However, these criticisms are mostly minor. The prose is clear and yet brimming with colorful expressions and clever humor. The theme on the causes and effects of state-instituted violence is on the whole treated very well. While In Evil Hour might not contain a powerful conclusion like those found in No One Writes to the Colonel or One Hundred Years of Solitude, its conclusion does mirror nicely its beginning, bringing the reader full circle after a tumultuous yet entertaining experience. It may not be one of his best novels, but In Evil Hour certainly is one of García Márquez’s most sobering commenatries about the political climate in his native Colombia in the mid-20th century.
February 10th, 2014 § § permalink
El coronel destapó el tarro del café y comprobó que no había más de una cucharadita. Retiró la olla del fogón, vertió la mitad del agua en el piso de tierra, y con un cuchillo raspó el interior del tarro sobre la olla hasta cuando se desprendieron las últimas raspaduras del polvo de café revueltas con óxido de lata. (p. 7)
The colonel took the top off of the coffee can and saw that there wasn’t more than a spoonful. He removed the pot from the stove, poured half of the water on the earthen floor, and with a knife scraped the the last bits of the ground coffee, mixed with rust, into the pot.
It is all too easy sometimes to think of Gabriel García Márquez writing in one form, retelling the same type of magical adventures with butterflies fluttering in while innocent maidens are assumed into heaven. Yet some of his more famous stories are grounded in a rough, sometimes brutal realism that contain a terrible beauty of their own. In his 1961 novella (actually written in 1957, but not published for another four years), No One Writes to the Colonel, García Márquez captures in miniature much of the disillusionment that pervaded Colombia in the aftermath of the Thousand Days’ War of 1899-1902. It is an atmospheric, brooding tale that builds slowly to a famous closing line that encapsulates in a single word the entirety of the events that unfold.
The titular colonel, purposefully left unnamed in order to capture better the pervasive sense of endemic lack of faith in the (conservative) government’s promises, is seventy-five years old at the time of the story. A veteran of the Thousand Days’ War (fighting for the Liberals), he has long awaited the long-promised and yet long-delayed pension granted to veterans on both sides of that bloody civil war. He and his wife live in straitened conditions, as shown in the opening paragraph quoted above. He continually makes plans for that future in which the pension has finally arrived. Much of the narrative is devoted to contrasting his misplaced faith with the deprivation that surrounds him. This creates a conflict in belief/appearance that makes each individual statement all the more interesting to read, because each self-delusional comment serves to add to the oppressing despair that García Márquez has carefully built here.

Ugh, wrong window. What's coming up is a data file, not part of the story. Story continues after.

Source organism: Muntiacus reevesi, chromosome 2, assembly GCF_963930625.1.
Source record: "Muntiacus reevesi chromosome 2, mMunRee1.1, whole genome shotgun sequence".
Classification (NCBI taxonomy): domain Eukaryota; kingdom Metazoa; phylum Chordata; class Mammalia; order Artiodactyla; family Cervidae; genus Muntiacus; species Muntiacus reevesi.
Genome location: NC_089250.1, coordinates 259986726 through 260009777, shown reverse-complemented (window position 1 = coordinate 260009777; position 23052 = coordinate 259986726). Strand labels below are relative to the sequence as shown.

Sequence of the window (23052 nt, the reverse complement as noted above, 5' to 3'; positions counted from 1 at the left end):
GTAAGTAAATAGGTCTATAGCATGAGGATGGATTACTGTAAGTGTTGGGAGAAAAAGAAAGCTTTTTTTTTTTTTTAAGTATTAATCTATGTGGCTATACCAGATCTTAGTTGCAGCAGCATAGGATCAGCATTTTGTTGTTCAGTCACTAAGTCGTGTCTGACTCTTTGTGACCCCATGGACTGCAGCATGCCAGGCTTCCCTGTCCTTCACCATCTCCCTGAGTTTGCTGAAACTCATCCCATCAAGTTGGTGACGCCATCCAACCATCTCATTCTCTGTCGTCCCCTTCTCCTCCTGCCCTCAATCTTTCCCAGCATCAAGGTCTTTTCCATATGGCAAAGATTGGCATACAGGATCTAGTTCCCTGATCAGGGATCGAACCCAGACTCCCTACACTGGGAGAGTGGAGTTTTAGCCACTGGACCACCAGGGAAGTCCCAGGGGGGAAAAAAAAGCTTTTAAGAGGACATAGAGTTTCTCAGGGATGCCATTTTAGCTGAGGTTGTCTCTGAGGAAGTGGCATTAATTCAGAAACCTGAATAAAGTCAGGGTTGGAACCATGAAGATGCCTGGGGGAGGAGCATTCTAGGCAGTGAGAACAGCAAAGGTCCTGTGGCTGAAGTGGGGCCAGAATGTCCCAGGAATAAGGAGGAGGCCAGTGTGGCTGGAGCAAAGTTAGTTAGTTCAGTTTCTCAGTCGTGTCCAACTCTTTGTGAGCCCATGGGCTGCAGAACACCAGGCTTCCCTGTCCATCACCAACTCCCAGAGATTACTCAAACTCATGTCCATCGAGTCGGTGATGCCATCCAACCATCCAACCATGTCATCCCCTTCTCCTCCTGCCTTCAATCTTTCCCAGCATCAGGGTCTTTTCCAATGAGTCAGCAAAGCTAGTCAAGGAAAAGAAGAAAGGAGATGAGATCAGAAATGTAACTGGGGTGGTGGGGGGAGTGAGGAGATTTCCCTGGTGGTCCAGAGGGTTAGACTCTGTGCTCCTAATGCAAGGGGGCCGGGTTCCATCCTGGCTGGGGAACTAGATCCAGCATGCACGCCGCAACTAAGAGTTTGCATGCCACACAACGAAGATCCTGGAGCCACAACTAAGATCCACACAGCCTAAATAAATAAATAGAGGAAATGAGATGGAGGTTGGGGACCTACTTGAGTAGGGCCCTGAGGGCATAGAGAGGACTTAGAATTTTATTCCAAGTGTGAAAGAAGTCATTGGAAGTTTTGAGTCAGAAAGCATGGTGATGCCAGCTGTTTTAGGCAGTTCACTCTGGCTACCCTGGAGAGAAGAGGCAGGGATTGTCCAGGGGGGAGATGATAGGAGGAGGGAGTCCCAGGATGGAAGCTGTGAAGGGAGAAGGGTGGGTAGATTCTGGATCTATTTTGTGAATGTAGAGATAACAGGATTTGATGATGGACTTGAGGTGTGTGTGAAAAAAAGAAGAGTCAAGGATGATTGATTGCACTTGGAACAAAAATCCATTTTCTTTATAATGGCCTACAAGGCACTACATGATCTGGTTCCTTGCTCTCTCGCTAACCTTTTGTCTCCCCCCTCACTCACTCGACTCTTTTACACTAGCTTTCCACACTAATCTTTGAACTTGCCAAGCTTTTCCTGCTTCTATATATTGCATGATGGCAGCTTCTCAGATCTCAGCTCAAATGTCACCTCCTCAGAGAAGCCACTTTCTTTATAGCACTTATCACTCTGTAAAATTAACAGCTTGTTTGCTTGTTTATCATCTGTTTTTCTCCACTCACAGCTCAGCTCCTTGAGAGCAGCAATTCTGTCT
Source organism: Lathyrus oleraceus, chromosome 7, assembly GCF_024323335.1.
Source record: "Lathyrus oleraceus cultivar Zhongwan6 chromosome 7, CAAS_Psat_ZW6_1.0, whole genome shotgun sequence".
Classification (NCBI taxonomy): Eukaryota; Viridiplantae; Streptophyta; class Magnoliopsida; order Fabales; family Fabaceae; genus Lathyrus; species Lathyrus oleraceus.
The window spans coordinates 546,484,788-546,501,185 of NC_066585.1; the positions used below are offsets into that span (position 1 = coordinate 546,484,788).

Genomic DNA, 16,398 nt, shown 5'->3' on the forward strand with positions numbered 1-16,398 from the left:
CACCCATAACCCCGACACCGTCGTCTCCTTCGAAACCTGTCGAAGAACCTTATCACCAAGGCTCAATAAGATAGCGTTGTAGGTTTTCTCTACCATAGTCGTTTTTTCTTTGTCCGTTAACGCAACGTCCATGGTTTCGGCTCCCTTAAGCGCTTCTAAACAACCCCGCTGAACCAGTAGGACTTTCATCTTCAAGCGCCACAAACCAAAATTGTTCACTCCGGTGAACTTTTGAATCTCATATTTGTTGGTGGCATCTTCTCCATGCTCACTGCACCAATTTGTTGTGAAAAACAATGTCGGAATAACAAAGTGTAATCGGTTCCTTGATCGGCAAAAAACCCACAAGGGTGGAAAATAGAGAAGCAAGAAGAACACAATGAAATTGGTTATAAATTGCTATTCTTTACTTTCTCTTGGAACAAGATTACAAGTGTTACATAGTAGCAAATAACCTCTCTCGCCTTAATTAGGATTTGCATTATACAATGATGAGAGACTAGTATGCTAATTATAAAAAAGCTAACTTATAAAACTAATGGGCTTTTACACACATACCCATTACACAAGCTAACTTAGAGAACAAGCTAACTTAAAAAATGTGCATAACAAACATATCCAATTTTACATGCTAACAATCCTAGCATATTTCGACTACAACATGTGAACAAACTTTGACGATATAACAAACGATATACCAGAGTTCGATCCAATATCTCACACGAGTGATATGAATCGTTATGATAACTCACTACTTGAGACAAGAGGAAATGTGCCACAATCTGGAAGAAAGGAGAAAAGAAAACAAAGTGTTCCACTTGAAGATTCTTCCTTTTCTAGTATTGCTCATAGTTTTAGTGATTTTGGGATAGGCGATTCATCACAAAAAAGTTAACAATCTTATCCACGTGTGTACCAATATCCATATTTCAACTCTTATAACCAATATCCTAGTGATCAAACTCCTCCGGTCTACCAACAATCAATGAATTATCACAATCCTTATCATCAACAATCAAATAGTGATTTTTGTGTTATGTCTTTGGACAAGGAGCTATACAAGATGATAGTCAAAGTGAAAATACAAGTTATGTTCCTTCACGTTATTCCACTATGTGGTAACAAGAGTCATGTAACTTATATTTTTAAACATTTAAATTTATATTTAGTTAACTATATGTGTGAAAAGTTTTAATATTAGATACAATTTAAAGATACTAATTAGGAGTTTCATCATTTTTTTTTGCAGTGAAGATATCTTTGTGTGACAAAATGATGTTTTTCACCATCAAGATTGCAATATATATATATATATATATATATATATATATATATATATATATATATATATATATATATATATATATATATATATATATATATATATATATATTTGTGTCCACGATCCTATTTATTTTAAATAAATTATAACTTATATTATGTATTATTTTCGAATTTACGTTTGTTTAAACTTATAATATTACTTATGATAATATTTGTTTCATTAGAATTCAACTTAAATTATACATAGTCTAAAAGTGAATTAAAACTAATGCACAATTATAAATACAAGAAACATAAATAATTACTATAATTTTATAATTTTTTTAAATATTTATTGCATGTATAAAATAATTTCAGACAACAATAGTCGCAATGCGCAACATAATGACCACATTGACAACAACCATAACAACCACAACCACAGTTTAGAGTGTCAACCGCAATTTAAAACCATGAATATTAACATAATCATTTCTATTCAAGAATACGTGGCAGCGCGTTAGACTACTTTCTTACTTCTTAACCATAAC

At the heart of the colonel’s dreams lies a rooster that he has inherited from his now-dead son, yet another victim in the long period of La Violencia that plagued Colombia in the early-to-mid 20th century. In this rooster he sees a cockfighter that will earn him much-needed income, allowing him and his wife to live their remaining years in better conditions. As he trains this rooster, putting much care and resources that he could ill-afford to squander on it, the reader is led to feel sympathy, mixed with puzzled dismay, over this old man’s misplaced faith in things that he will never achieve.
It would be too easy here to dismiss the colonel as a deluded old fool, worthy of the reader’s contempt. Yet García Márquez imbues the colonel with a sort of quiet, enduring dignity that it is difficult to not wish that his quixotic hopes would become a reality. But alas, reality does get in the way all too often of our aspirations and it is in the crushing of the colonel’s latest hope that leads to a singular moment that is devastating precisely because the colonel has been developed so well.
No One Writes to the Colonel succeeds as a narrative because García Márquez has created a memorable character whose travails serve not only as a symbol of the widespread crushing of dreams in Colombia, but also because even those readers such as myself who are not Colombian natives can see bits of ourselves in the colonel and elements of his difficulties in our lives. It is this mixture of the particular and the universal that make this novella such a powerful read. If it were not for the 1967 novel that followed, No One Writes to the Colonel perhaps could have been remembered as a powerful longer story by a master of short fiction. Even so, it still is a fine introduction to García Márquez’s fiction for those who might be daunted by the size and complexity of One Hundred Years of Solitude.